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NAME    [Toc]    [Back]

       logrotate - rotates, compresses, and mails system logs

SYNOPSIS    [Toc]    [Back]

       logrotate [-dv] [-f|--force] [-s|--state statefile] config_file ..

DESCRIPTION    [Toc]    [Back]

       logrotate  is  designed to ease administration of systems that generate
       large numbers of log files.  It allows automatic rotation, compression,
       removal, and mailing of log files.  Each log file may be handled daily,
       weekly, monthly, or when it grows too large.

       Normally, logrotate is run as a daily cron job.	It will not  modify  a
       log  more  than	once  in  one day unless the criterion for that log is
       based on the log's size and logrotate is being run more than once  each
       day, or unless the -f or --force option is used.

       Any number of config files may be given on the command line. Later config
 files may override the options given in earlier files, so the order
       in which the logrotate config files are listed is important.  Normally,
       a single config file which includes any other config  files  which  are
       needed  should  be  used.  See below for more information on how to use
       the include directive to accomplish this.  If a directory is  given  on
       the  command  line,  every  file  in that directory is used as a config

       If no command line arguments are given, logrotate  will	print  version
       and  copyright  information,  along with a short usage summary.	If any
       errors occur while rotating logs, logrotate  will  exit	with  non-zero

OPTIONS    [Toc]    [Back]

       -d     Turns  on  debug mode and implies -v.  In debug mode, no changes
	      will be made to the logs or to the logrotate state file.

       -f, --force
	      Tells logrotate to force the rotation, even if it doesn't  think
	      this  is	necessary.   Sometimes this is useful after adding new
	      entries to a logrotate config file, or if  old  log  files  have
	      been removed by hand, as the new files will be created, and logging
 will continue correctly.

       -s, --state statefile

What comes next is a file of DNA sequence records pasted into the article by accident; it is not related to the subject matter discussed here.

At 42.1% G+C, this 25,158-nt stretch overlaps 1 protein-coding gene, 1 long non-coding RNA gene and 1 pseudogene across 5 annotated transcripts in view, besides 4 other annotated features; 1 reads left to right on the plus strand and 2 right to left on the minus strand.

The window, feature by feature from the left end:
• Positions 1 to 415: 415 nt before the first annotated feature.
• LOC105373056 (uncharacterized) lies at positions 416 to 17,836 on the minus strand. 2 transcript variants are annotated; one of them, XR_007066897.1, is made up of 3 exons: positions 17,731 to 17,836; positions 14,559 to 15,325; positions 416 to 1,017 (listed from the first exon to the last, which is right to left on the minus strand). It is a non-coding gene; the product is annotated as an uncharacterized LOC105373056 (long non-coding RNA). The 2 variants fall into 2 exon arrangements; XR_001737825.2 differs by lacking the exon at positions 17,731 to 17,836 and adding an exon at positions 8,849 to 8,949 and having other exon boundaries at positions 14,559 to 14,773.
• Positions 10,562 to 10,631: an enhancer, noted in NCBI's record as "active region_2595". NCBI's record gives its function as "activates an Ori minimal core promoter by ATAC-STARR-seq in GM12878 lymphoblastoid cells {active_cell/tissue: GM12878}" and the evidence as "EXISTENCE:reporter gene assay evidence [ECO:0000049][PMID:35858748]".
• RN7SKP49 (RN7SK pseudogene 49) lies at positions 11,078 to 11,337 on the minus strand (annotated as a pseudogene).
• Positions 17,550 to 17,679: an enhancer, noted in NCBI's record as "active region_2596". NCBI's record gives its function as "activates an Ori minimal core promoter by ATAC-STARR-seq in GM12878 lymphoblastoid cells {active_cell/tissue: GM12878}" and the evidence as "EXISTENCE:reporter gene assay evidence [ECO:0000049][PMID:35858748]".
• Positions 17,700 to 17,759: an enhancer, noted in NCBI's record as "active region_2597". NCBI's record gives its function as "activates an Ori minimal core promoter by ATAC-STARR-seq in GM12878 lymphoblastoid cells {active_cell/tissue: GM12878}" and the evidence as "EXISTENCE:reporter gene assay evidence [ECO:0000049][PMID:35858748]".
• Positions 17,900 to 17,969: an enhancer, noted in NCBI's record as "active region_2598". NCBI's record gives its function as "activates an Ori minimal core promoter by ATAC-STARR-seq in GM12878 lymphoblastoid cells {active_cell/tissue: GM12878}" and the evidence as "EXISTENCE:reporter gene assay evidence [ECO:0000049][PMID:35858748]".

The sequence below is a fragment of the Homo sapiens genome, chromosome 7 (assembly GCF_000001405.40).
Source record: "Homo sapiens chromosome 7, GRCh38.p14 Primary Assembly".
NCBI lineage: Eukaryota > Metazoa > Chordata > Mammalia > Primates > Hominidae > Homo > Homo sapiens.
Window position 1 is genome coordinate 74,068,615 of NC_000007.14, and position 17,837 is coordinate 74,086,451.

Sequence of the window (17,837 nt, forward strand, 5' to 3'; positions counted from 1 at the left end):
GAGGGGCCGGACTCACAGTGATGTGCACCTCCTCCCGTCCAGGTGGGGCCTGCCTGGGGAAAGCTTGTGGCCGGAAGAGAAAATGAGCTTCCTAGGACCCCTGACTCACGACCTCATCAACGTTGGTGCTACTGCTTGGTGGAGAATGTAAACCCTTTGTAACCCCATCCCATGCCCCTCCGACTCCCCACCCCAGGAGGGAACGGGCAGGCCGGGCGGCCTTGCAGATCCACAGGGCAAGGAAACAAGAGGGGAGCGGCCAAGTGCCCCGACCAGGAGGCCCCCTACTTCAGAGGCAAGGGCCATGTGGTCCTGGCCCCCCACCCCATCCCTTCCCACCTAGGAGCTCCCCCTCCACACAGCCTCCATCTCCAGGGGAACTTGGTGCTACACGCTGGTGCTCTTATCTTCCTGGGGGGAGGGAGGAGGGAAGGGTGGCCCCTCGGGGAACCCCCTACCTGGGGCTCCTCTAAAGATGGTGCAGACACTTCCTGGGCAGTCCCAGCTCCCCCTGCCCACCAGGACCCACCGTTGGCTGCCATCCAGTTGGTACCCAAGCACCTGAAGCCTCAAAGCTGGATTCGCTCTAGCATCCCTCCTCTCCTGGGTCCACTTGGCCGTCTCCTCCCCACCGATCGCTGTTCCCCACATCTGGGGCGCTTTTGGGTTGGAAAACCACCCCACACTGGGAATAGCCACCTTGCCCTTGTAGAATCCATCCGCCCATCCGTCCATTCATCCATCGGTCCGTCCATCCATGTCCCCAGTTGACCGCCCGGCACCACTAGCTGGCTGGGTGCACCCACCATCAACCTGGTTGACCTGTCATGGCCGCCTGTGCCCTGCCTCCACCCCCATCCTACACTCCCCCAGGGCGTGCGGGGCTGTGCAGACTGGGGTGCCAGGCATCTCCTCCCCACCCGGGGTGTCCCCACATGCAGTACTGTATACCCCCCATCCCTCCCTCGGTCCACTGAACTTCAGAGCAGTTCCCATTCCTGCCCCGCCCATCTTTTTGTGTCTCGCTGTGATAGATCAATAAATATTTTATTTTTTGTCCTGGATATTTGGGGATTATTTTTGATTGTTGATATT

Tells logrotate to use an alternate state file.  This is	useful
	      if logrotate is being run as different users for various sets of
	      log files.  The default state file is /var/lib/logrotate/status.

	      Prints a short usage message.

       -v, --verbose
	      Display messages during rotation.


       logrotate  reads  everything  about the log files it should be handling
       from the series of configuration files specified on the	command  line.
       Each configuration file can set global options (local definitions override
 global ones, and later  definitions  override  earlier  ones)  and
       specify some logfiles to rotate. A simple configuration file looks like

       # sample logrotate configuration file

       /var/log/messages {
	   rotate 5
	       /sbin/killall -HUP syslogd

       "/var/log/httpd/access.log" /var/log/httpd/error.log {
	   rotate 5
	   mail www@my.org
	       /sbin/killall -HUP httpd

       /var/log/news/* {
	   rotate 2
	       kill -HUP `cat /var/run/inn.pid`

       The first few lines set global options; in the example, logs  are  compressed
 after they are rotated.	Note that comments may appear anywhere
       in the config file as long as the first non-whitespace character on the
       line is a #.

       The  next section of the config file defines how to handle the log file
       /var/log/messages. The log will go through five weekly rotations before
       being  removed. After the log file has been rotated (but before the old
       version of the log has been compressed), the command /sbin/killall -HUP
       syslogd will be executed.

       The     next	section    defines    the    parameters    for	  both
       /var/log/httpd/access.log  and	/var/log/httpd/error.log.    Each   is
       rotated whenever it grows over 100k in size, and the old logs files are
       mailed (uncompressed) to www@my.org after going	through  5  rotations,
       rather  then being removed. The sharedscripts means that the postrotate
       script will only be run once, not once for each log which  is  rotated.
       Note that log file names may be enclosed in quotes (and that quotes are